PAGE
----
Have a Historical Question?
Ask a Historian!

Dr. Karen Jolly

I. The Nature of Historical Research

Historians study the past by interpreting evidence. The historian works by examining primary sources--texts, artifacts, and other materials from the time period. From comparing these sources and evaluating them in context, the historian develops interpretations, often in light of the interpretations of other historians. The interpretive writings of historians--books, journal articles, encyclopedia entries--are considered secondary sources. (See Northpark, "Using Historical Sources").

Historical research means, then, identifying the secondary and primary sources, asking questions about how the evidence fits with the interpretations, and then testing these ideas. While historians need to establish answers to the basic questions of who, what, when, and where, the biggest question often is why. Why did people in a particular society in the past act in the ways they did? The why question is more open-ended, and allows for different perspectives and interpretations.

Historians share their interpretations through conference papers and other oral presentations and lectures, through publishing books and articles in journals, and through teaching classes. In general, "opinion surveys" or interviews with experts are not the best way to access the research expertise of historians. "As a rule of thumb, if a person has published something on a subject you are interested in, you should read that publication before you try to contact the author" (General Advice from Consortium for the Teaching of the Middle Ages).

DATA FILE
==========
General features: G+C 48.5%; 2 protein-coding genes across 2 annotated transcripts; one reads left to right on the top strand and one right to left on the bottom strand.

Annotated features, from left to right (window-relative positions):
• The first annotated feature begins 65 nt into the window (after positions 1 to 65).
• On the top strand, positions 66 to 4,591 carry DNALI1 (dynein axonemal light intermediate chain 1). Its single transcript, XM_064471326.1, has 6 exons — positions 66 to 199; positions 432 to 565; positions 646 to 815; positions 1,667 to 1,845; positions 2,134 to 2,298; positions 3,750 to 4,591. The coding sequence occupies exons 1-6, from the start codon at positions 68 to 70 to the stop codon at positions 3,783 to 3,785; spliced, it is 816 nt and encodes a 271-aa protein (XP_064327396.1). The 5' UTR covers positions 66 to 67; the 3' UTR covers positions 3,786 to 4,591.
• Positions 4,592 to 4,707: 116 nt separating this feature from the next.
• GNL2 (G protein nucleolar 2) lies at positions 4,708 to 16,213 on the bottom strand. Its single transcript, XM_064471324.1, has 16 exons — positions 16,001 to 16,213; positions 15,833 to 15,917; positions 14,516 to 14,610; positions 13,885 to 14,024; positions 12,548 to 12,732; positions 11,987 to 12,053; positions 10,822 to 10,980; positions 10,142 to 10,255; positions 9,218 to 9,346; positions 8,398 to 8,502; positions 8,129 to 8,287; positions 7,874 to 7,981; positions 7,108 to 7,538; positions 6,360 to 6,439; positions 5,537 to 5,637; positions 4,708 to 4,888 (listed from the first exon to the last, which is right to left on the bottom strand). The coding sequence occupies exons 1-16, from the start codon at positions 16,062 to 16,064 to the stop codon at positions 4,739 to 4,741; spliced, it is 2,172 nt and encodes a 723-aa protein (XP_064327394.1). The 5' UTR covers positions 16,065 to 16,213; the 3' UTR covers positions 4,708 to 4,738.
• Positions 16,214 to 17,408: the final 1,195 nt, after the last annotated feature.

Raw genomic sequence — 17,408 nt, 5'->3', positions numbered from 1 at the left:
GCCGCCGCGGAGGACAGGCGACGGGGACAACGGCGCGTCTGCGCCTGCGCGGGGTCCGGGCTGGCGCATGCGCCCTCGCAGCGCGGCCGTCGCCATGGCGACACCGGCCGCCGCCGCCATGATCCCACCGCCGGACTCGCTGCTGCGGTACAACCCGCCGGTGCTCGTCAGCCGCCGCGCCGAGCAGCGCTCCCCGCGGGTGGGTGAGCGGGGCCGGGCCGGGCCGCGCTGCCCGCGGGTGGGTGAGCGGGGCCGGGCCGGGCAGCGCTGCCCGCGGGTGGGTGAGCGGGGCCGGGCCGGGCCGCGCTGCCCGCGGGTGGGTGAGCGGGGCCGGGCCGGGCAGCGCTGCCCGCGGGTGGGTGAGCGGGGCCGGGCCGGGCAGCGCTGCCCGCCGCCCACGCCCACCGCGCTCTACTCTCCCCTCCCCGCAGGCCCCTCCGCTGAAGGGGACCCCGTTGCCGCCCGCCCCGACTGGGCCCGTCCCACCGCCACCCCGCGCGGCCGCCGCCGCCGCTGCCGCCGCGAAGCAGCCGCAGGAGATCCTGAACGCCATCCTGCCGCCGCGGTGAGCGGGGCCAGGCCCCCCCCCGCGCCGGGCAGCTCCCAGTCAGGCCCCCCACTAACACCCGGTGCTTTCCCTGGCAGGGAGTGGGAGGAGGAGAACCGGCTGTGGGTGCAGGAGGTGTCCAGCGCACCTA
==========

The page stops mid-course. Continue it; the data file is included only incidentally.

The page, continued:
If you ask a faculty member their opinion on something, they are liable to refer you to the primary and secondary reading materials and then ask you what YOU think. On the other hand,as trained historians, scholars are adept at assessing historical thinking skills and they are more than willing to comment on your interpretations and whether they think your arguments make sense and are well-supported from the evidence.

II. Preparation

Do some background work first to narrow your interest and come up with specific questions. Explore all the secondary and primary sources on your topic that you can find in local libraries or on the Internet. Although the World Wide Web increasingly has some excellent resources, it is incomplete and fragmentary, and has no where near the breadth and depth of materials available in print in libraries (see websurf).

Secondary sources are useful for understanding the overall context, types of primary sources available, and the main issues and questions. Encyclopedias and textbooks are good places to start in order to get the general picture, but one should then turn to more specific books and articles for up-to-date and more complete information, bibliographies of sources, and different interpretations.

Primary sources are the raw material, the evidence used to support interpretations. Even with difficulties of translation and availability, students should try to engage as directly as possible with primary sources to understand how the process of building historical arguments works.